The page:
As a white male, why did you write a book about an African American girl?
Wow, straight to the point. Okay, I set out to write a book about friendship before anything else. Before race, injustice, modern journalism or even just a girl struggling to find herself. But yes, Nita is black, and I get why some people might take issue with me writing her story. I’m all for the #ownvoices movement, and at the same time, Nita is who she is. This is her story.
Now, let’s take a look at the alternative. What if I’d changed Nita (it was suggested more than once)? What if she was white? First, I feel like that would be whitewashing my character. Not only that, think about it. White Nita befriends Mr. Melvin and suddenly the book becomes the same old tired white savior narrative we’ve seen so many times before. No thanks. Nita is caring, compassionate, intelligent, stubborn, quirky, flawed, spunky, and one heck of a journalist.
She also happens to be black.
Okay, so Nita is African-American. She’s an accomplished, inquisitive investigative journalist. Then why is she so shocked to discover such injustices happened in the south fifty years ago?
I thought these were going to be easy questions. No but seriously, this is probably the most frequent of frequently asked questions. Here’s my answer. Knowing an atrocity happened to a large group of people is one thing (like say, the Holocaust). Hearing a firsthand account that happened to an individual (say, Anne Frank), one you’ve grown to like and trust and consider a friend, is much more powerful. It’s more intimate. It hits harder.
Yes, Nita has studied the Civil Rights movement. She’s aware of the terrors of slavery, Jim Crow, its everlasting legacy. But as she sits with her neighbor, her friend, hearing him wheeze and feeling the pain in his voice as he describes firsthand how a scratchy noose cut his breaths as it was tightened on his neck and recounts the wild look in the detective’s eyes as he spoke of an electric chair, well, that’s something one can’t get from a textbook. That’s my take on it, anyway.
A lot of the book feels like it takes place in the 1960’s. Is that by design?
Yes and no. When Nita enters Mr. Melvin’s apartment, I wanted it to feel like stepping back in time. Like he’d been hiding in there, almost paused in time. And so when Nita was there, she was back in time too. And then, almost organically, as I wrote Nita she was sort of an old soul, so there’s that.
The title, JUSTICE IN A BOTTLE, what’s that all about?
A few things. First, it’s the title of Nita’s essay. She felt Mr. Melvin was bottled up in the justice system, how his memoirs were like a message never seen or read until they reached Nita. Also, when Nita is interviewing the DA’s son about his father’s role in convicting Mr. Melvin, he states his father came home after the verdict and pulled a bottle off the shelf. That he knew Mr. Melvin did not get the justice he deserved.
Was there really a traveling electric chair?
Unfortunately, yes. When I was writing this book, I came across a podcast on Radio Diaries, telling the story of Willie McGee who was falsely accused of raping a white woman. The similarities were so similar, I had to put the traveling electric chair in the text. From the Radio Diaries site:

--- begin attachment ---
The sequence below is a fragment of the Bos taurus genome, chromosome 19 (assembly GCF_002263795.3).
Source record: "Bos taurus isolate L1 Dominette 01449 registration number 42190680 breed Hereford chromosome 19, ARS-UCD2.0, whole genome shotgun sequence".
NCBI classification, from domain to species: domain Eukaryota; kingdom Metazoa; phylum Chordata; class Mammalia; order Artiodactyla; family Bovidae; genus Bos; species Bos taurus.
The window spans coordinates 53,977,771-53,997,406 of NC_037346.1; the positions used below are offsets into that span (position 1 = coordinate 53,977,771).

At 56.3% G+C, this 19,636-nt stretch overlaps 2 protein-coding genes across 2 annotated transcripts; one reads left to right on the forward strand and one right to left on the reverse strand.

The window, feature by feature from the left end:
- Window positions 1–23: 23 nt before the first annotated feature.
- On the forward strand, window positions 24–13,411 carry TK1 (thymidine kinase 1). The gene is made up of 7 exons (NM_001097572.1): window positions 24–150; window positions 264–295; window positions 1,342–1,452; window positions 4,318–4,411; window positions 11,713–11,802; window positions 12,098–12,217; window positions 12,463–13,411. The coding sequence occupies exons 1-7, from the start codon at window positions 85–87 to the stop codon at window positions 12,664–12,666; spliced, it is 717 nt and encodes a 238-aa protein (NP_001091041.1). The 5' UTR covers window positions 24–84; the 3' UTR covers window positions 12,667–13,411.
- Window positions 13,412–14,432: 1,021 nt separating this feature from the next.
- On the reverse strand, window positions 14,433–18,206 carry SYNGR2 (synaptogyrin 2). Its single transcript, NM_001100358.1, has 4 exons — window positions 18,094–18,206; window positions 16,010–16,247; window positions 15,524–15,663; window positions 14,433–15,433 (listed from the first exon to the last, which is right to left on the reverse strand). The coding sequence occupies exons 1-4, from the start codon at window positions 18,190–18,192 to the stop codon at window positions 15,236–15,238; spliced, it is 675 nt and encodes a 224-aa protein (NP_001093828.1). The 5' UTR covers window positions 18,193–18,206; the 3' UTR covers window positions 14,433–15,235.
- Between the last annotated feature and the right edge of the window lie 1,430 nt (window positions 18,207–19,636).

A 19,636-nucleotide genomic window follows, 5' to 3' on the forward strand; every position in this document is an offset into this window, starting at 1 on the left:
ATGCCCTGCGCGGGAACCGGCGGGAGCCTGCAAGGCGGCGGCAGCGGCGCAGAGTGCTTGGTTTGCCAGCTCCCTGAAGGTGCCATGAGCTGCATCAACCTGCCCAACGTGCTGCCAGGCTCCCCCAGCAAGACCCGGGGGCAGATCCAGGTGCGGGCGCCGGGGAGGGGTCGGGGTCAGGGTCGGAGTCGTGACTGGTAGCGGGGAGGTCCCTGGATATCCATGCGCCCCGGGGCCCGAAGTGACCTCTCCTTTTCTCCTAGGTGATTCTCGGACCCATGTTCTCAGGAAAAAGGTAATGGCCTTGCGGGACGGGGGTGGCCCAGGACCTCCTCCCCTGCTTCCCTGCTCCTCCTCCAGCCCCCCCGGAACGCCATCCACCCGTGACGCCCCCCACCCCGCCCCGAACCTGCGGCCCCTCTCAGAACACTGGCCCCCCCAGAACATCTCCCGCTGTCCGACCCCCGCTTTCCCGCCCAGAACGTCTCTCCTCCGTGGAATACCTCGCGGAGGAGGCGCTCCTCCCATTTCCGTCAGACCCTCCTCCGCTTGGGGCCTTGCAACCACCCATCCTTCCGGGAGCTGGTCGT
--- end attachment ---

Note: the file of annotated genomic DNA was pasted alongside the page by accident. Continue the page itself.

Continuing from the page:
“In 1945, Willie McGee was accused of raping a white woman. The all-white jury took less than three minutes to find him guilty and McGee was sentenced to death. Over the next six years, the case went through three trials and sparked international protests and appeals from Albert Einstein, William Faulkner, Paul Robeson, and Josephine Baker. McGee was defended by a young Bella Abzug arguing her first major case. But in 1951, McGee was put to death in Mississippi’s traveling electric chair. His execution was broadcast live by a local radio station. Today, a newly discovered recording of that broadcast provides a chilling window into a lost episode of civil rights history. Narrated by Bridgette McGee, this documentary follows a granddaughter’s search for the truth about a case that has been called a real-life To Kill A Mockingbird.”
You can hear it here:
Who plays Mr. Earl Melvin in the movie?
That’s easy. Mr. Samuel L. Jackson.
Where did the idea for Mr. Hack come from?
Hang on, what’s that? Oh, yeah, I have to answer this question. Yes, it’s about you, geez.
Sorry, I was talking to a voice in my head. But seriously, I think we all have an inner critic, and it was fun to have this voice in her head, making bad decisions, throwing Nita off her game. Reading reviews, it was hit or miss. Some people liked it, some not so much, while other people just didn’t get it. What can I say, Nita is weird. I think she’s wonderfully weird.
How long did it take to write Justice in a Bottle?
All together? Maybe four years. In the early drafts, Nita was a gifted student with a chance to go to a gifted school. Mr. Melvin was just an old man who’d been rumored to have burned down the library. It was called Earl Melvin the Magnificent liar. It was all written in first person. And it was a mess.
It sat for a year. Then I tinkered. Third person gave me some distance, which, in this case worked better. I made Nita not so perfect, a struggling journalist. All the attacks on modern journalist played a part, but I wanted Nita to struggle, to fight for what she wanted. But what never changed was the friendship, what I consider the backbone of the book.
Are you done with Nita’s story, or is there more in the works?
I’m probably done. Although she would make an excellent YA character. Hmm, maybe I’m not so done. We’ll see.
Justice In a Bottle by Pete Fanning Available March 3, 2020